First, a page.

Content: This course provides students with the basic physics necessary to describe continuous media such as fluids and solids. It is an introductory course intended for graduate students as well as upper-level undergraduate students. Students will learn how to apply Newtonian mechanics and conservation laws to deformable systems which can bend, stretch, and flow. Topics include hydrostatics, buoyancy, surface tension, elastostatics, buckling, stress and strain tensors, Navier-Stokes equations, incompressible flow, viscosity and viscous flow, elastic vibrations, and dimensionless numbers. The course will also include selected special topics such as turbulence, seismology, jumps and shocks, instabilities and linear stability analysis, vorticies, boundary layers, and convection. Prerequisite: (Written Permission of Instructor Required Prior to Pre-Registration) Audience: Graduate Students and Advanced Undergraduates |
PHYSICS 534: Physical Biology | |||||
Finzi | MWF | 10:00 AM - 10:50 AM | MAX: 10 | Credit: 3 Hours | Room: MSC E301A |
Content: This course will emphasize that all living systems have evolved to perform certain tasks in specific contexts. There are a lot fewer tasks and contexts than there are different biological solutions that nature has created. The problems, which live on the intersection of physics and biology, are universal, while the solutions may be organism-specific. Thus a lot can be understood about the physical structure of biological systems by focusing on understanding why they do what they do in addition to how they do it on molecular or cellular scales. In particular, this way we can uncover phenomena that generalize across different organisms, thus increasing the value of experiments and building a coherent understanding of the underlying physiological processes. The physical concepts explored in this class will be random walks and other nonequilibrium statistical processes, information, dynamical systems. The graduate version of this class involves different homework assignments compared to undergraduate students. Prerequisite: (Written Permission of Instructor Required Prior to Pre-Registration) |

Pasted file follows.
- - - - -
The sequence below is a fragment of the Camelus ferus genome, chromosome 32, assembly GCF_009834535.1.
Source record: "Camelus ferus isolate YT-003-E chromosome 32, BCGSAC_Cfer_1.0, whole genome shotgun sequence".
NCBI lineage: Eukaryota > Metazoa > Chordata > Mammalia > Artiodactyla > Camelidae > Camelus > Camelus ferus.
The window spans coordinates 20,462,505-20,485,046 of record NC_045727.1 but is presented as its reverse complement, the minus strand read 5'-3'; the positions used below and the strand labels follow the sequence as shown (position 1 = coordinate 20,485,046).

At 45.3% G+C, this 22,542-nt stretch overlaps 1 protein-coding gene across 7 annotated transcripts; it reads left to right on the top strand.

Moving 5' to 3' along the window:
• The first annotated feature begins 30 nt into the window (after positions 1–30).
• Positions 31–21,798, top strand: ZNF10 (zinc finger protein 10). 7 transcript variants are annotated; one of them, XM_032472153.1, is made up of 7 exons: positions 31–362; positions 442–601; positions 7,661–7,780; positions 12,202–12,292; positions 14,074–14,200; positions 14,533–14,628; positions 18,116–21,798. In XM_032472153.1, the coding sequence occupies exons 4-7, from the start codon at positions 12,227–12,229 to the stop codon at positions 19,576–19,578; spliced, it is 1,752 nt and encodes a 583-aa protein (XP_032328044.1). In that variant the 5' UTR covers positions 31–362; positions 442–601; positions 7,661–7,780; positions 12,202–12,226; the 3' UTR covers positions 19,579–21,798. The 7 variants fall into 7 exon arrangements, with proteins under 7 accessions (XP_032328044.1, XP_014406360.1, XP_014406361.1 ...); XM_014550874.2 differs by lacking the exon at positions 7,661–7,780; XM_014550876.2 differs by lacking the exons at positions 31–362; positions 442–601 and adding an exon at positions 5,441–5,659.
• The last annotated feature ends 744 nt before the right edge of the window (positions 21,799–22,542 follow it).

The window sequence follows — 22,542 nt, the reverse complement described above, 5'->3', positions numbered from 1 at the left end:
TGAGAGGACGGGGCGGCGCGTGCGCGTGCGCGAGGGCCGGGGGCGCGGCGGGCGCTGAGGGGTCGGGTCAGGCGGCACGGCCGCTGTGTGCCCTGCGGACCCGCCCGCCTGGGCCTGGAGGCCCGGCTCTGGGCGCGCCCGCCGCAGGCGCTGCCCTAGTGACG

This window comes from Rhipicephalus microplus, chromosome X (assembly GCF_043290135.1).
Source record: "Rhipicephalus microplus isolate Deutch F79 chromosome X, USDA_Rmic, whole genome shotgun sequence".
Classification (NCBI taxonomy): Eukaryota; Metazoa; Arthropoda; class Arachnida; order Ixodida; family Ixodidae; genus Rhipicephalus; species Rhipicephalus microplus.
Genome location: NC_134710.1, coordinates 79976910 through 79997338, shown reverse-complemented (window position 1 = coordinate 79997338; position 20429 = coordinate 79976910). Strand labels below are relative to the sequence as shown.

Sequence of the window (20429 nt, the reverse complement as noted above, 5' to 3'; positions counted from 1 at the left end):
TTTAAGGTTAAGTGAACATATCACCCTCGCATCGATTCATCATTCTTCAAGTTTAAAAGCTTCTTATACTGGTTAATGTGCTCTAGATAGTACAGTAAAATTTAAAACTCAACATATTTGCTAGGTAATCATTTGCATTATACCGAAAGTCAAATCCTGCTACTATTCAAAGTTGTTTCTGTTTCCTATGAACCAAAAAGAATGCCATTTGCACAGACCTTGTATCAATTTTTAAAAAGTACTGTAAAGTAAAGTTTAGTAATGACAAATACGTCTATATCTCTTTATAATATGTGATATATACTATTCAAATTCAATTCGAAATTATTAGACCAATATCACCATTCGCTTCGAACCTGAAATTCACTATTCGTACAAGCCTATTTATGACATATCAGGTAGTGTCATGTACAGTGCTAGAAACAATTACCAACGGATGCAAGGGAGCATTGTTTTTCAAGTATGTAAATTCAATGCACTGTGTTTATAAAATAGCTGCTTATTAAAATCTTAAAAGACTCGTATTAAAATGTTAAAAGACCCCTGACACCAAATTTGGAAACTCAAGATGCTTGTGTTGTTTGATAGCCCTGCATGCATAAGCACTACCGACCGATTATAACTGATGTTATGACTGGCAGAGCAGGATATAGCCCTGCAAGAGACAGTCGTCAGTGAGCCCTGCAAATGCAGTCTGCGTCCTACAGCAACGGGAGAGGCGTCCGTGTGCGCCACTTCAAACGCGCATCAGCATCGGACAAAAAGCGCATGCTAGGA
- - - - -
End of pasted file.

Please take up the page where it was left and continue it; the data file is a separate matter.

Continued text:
PHYSICS 726: Advanced Statistical Physics | |||||
Hentschel | MWF | 2:00 PM - 2:50 PM | MAX: 16 | Credit: 3 Hours | Room: Emerson 101 |
Content: The course will first cover topics related to the non equilibrium statistical mechanics of stochastic processes in physics, chemistry and biology. Topics covered will include Langevin equations, the fluctuation dissipation theorem, Fokker-Planck equations, master equations, reaction rate theory and kinetic models. We shall also study (as time permits) some topics in quantum dynamics and linear response theory, first-passage problems in physics, and biological topics such as chemotaxis, chemoreception and movement of ions across membranes. Prerequisite: (Written Permission of Instructor Required Prior to Pre-Registration) Audience: Graduate Students and Advanced Undergraduates |
PHYSICS 731R: Special Topics in Theoretical Physics | ||||
Faculty | TBA | TBA | MAX: 10 | |
Prerequisite: (Written Permission of Instructor Required Prior to Pre-Registration) |
PHYSICS 741R: Special Topics in Biophysics | ||||
Faculty | TBA | TBA | MAX: 10 | |
Prerequisite: (Written Permission of Instructor Required Prior to Pre-Registration) |
PHYSICS 751R: Special Topics in Solid State Physics | ||||
Faculty | TBA | TBA | MAX: 10 | |
Prerequisite: (Written Permission of Instructor Required Prior to Pre-Registration) |
PHYSICS 761R: Special Topics in Soft Matter Physics | ||||
Faculty | TBA | TBA | MAX: 10 | |
Prerequisite: (Written Permission of Instructor Required Prior to Pre-Registration) |
Research Courses
PHYSICS 599R: Thesis Research (Pre-Candidacy) | ||||
Faculty | TBA | TBA | ||
Prerequisite: (Written Permission of Instructor Required Prior to Pre-Registration) |
PHYSICS 799R: Advanced Research (Post-Candidacy) | ||||
Faculty | TBA | TBA | ||
Prerequisite: (Written Permission of Instructor Required Prior to Pre-Registration) |
PHYSICS 598: Research Summary | ||||
Faculty | TBA | TBA | ||
Prerequisite: (Written Permission of Instructor Required Prior to Pre-Registration) |
PHYSICS 796: Qualifier Proposal | ||||
Faculty | TBA | TBA | ||
Prerequisite: (Written Permission of Instructor Required Prior to Pre-Registration) |
Directed Studies
PHYSICS 597R: Directed Study | ||||
Faculty | TBA | TBA | ||
Prerequisite: (Written Permission of Instructor Required Prior to Pre-Registration) |
Teaching Courses
PHYSICS 590A/B: Seminar in Teaching | |||||
Bing | Monday | 11:00 AM - 12:30 PM | MAX: 16 | Credit: 1 Hour | Room: MSC W204 |
This seminar serves two purposes: (1) to set up and prepare to teach each week¿s specific undergraduate laboratory experiment and (2) to read and discuss important studies that have come from the field of physics education research. In the short term, this survey of physics education research is meant to inform and improve the beginning teaching assistant¿s effectiveness in the undergraduate classroom. In the long term, this seminar provides our graduate students with a significantly deeper teaching experience than the standard job as an introductory lab TA. Audience: Required for physics graduate students, to be taken concurrently with the first semester of service as a teaching assistant. |